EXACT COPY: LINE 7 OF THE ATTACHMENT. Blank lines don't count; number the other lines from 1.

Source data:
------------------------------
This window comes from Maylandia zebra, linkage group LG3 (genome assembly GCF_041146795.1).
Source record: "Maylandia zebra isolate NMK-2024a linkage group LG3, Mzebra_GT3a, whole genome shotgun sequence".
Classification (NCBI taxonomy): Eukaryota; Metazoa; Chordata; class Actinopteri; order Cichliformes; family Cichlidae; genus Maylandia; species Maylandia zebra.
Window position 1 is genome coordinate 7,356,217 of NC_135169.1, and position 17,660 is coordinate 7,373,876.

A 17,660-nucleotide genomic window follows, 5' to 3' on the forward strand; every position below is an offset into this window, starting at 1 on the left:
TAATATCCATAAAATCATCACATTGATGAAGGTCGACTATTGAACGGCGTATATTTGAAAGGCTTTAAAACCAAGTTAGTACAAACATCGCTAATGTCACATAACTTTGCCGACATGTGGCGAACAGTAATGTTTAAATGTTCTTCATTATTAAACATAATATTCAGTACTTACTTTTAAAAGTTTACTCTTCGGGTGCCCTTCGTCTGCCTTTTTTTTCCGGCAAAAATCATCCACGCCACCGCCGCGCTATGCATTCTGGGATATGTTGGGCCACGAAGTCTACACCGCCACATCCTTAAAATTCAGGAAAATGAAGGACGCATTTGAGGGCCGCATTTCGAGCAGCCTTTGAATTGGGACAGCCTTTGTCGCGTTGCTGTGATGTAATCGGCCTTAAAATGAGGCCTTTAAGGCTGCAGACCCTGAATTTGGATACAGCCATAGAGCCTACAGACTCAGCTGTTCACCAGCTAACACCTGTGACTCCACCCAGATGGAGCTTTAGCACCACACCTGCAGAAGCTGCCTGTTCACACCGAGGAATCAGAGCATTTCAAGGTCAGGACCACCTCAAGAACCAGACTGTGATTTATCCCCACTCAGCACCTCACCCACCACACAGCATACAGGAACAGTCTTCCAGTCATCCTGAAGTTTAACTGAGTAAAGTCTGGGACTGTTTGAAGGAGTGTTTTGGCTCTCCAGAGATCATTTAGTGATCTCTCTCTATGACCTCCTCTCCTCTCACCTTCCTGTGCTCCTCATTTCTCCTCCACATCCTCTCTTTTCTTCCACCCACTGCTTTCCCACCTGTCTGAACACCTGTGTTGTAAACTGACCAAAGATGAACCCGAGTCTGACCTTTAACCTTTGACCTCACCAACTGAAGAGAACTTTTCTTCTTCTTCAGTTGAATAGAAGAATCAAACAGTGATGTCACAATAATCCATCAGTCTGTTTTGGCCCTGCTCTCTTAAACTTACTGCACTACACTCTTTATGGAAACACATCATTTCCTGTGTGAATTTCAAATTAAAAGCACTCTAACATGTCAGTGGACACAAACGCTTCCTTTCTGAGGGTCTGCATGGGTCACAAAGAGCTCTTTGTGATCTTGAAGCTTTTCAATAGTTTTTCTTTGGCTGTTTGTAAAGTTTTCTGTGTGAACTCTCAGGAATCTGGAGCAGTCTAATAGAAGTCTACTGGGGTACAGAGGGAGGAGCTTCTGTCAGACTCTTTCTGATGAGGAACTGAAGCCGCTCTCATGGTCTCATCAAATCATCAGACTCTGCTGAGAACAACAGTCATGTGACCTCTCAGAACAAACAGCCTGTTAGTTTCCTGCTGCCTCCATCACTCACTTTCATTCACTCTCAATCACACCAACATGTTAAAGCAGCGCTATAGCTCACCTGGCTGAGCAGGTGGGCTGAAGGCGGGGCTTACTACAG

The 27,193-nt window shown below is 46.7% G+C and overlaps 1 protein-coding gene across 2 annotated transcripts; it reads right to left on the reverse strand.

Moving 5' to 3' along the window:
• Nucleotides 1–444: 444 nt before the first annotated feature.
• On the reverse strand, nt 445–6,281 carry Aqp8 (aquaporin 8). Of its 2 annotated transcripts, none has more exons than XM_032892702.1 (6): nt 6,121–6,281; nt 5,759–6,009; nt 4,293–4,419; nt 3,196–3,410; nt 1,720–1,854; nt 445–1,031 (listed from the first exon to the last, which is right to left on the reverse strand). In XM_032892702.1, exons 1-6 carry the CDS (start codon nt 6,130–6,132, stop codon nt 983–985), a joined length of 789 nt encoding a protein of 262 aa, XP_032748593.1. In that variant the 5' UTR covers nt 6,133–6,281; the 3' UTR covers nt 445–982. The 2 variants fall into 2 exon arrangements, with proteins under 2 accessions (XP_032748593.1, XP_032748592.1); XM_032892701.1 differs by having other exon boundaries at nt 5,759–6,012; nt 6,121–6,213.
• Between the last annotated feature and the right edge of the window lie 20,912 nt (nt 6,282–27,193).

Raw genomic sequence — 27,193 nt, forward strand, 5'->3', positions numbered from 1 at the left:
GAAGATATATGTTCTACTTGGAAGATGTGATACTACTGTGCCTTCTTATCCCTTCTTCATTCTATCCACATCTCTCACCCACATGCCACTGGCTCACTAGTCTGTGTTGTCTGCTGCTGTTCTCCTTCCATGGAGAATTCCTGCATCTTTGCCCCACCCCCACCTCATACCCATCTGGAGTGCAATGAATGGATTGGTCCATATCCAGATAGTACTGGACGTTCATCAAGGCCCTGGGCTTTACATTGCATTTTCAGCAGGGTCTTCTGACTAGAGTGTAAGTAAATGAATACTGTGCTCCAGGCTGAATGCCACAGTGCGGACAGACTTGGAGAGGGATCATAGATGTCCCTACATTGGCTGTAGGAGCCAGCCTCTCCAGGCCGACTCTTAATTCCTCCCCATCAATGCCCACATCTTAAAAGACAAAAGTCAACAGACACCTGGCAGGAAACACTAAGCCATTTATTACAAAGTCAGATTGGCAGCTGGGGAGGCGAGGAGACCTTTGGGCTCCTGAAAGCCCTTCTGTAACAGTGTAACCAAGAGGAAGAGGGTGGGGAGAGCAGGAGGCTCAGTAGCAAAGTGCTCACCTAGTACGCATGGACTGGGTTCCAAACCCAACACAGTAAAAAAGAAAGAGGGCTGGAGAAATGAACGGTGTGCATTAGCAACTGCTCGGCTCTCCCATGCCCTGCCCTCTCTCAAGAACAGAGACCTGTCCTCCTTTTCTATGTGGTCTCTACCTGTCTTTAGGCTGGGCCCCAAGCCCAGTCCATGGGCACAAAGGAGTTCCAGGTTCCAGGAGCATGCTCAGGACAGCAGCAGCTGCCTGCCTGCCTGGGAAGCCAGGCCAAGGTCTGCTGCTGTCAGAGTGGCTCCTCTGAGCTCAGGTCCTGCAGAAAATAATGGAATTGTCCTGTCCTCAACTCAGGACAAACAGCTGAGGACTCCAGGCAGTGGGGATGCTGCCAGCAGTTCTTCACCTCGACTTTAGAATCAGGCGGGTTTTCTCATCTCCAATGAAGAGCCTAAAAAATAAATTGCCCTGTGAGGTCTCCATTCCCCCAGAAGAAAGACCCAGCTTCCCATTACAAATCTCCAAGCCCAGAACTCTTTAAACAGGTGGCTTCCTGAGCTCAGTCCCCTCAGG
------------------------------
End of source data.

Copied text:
The 27,193-nt window shown below is 46.7% G+C and overlaps 1 protein-coding gene across 2 annotated transcripts; it reads right to left on the reverse strand.